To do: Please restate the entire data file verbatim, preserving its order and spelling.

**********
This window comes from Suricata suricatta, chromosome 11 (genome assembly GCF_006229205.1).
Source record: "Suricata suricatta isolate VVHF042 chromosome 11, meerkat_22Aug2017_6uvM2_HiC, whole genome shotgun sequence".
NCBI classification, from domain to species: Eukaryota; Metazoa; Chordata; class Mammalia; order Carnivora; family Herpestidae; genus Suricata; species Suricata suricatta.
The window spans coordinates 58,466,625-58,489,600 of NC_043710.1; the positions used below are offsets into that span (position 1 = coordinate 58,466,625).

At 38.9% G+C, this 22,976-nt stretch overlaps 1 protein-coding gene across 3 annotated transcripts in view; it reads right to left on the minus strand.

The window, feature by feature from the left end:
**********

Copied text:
This window comes from Suricata suricatta, chromosome 11 (genome assembly GCF_006229205.1).
Source record: "Suricata suricatta isolate VVHF042 chromosome 11, meerkat_22Aug2017_6uvM2_HiC, whole genome shotgun sequence".
NCBI classification, from domain to species: Eukaryota; Metazoa; Chordata; class Mammalia; order Carnivora; family Herpestidae; genus Suricata; species Suricata suricatta.
The window spans coordinates 58,466,625-58,489,600 of NC_043710.1; the positions used below are offsets into that span (position 1 = coordinate 58,466,625).

At 38.9% G+C, this 22,976-nt stretch overlaps 1 protein-coding gene across 3 annotated transcripts in view; it reads right to left on the minus strand.

The window, feature by feature from the left end: